A retired Slidell building inspector has won a two-year legal battle to keep his health benefits, thanks to a state Supreme Court ruling that could have ramifications for other retirees and for the city’s finances.

Dean Born sued the city over an ordinance adopted in 2008 that requires retirees to switch from the city’s health care plan to a Medicare Advantage plan when they turn 65.

Born, who retired in 2008 after working for the city for 24 years, argued that the ordinance, adopted less than a month after he retired, amounted to a breach of contract. He sued in 2013, when he turned 65.

Slidell mounted a two-pronged attack on Born’s case, saying that he had run out of time because he sued more than three years after the ordinance was adopted, and also that Slidell had an obligation only to provide a program of insurance, not a specific program.

But Born prevailed in 22nd Judicial District Court and at the 1st Circuit Court of Appeal, which upheld the lower court a year ago. The city continued to fight, seeking a rehearing before the 1st Circuit, which was denied, and then asking the state Supreme Court to review the appellate court’s decision.

The Supreme Court ruled that Born’s suit was filed in time and that the city’s ordinance cannot be applied retroactively to the plaintiff because it would take away vested rights in benefits “which he was owed under this contract” with the city.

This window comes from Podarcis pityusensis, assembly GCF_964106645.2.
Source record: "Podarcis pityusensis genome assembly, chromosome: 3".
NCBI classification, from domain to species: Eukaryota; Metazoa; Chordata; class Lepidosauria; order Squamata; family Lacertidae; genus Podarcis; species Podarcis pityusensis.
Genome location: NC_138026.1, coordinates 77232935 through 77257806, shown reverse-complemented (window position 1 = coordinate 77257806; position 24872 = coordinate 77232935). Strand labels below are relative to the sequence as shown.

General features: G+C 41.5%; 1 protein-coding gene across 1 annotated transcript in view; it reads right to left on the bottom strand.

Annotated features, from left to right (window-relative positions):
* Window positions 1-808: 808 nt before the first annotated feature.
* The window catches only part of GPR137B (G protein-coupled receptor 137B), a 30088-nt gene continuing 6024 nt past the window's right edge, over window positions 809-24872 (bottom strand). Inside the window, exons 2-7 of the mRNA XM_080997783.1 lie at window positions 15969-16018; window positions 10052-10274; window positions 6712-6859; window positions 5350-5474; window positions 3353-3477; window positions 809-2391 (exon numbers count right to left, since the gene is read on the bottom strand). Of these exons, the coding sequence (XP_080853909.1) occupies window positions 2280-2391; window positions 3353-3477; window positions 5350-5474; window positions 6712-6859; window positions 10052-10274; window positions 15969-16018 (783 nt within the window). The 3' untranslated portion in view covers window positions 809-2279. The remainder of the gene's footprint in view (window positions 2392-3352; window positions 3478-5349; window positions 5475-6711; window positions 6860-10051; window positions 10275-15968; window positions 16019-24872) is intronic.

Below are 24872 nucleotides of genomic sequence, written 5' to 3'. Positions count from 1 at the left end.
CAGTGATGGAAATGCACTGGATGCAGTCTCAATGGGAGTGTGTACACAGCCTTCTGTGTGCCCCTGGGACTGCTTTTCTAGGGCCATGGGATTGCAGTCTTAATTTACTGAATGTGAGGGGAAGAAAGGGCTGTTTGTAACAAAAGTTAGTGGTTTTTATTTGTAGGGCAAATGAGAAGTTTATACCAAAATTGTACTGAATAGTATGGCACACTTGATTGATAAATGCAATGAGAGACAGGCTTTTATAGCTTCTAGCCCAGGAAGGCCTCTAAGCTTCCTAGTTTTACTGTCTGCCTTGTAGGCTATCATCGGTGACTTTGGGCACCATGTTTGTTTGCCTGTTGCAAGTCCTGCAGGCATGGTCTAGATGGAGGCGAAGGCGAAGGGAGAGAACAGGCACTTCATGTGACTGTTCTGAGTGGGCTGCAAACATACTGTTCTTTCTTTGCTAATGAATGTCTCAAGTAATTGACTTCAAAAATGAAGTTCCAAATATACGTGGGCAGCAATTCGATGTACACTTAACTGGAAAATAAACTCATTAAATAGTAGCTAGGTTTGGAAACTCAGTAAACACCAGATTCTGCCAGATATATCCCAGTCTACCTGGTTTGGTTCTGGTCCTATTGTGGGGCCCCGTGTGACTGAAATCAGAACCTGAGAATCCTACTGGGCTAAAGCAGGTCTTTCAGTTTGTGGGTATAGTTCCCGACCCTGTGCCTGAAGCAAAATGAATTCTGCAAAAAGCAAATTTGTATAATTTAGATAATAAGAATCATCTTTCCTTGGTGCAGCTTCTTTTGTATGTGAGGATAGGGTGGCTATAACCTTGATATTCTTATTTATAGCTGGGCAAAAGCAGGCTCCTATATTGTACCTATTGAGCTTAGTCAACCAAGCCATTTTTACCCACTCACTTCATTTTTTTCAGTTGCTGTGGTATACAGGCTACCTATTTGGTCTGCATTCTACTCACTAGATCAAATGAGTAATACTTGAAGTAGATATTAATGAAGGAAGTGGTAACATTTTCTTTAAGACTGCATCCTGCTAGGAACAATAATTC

The ruling was handed down Wednesday, and Slidell has 14 days to request a rehearing. But Normand Pizza, the private attorney the city hired, said that since only one justice dissented, a successful rehearing “will be very difficult.”

The benefit that Born sought to keep is a generous one: It allows retirees and family members who are covered on the retirees’ health insurance to remain on the city’s plan, with the city paying their premiums.

Slidell was facing a sales-tax slump at the time that it passed the ordinance reducing the benefit, Pizza said, and it was looking to save money by reducing health care costs.

Born’s victory marks the second time that a retiree has successfully fought Slidell’s attempt to change the health-care benefit. Alvin Singletary, who served for many years on the Slidell City Council, was the first to challenge the ordinance in court. He lost in district court, but the 1st Circuit reversed the lower court, saying Slidell couldn’t apply its ordinance retroactively and that the rules in effect when the councilman retired amounted to a contract.

Based on the rulings, any retirees in the same circumstances as Born and Singletary would likely be able to retain the city health care coverage if they want to do so, Pizza said.

Dean and Connie Born declined comment on the Supreme Court ruling.

Slidell Mayor Freddy Drennan also declined comment, saying he would need to consult with the city’s legal team.

Follow Sara Pagones on Twitter, @spagonesadvocat.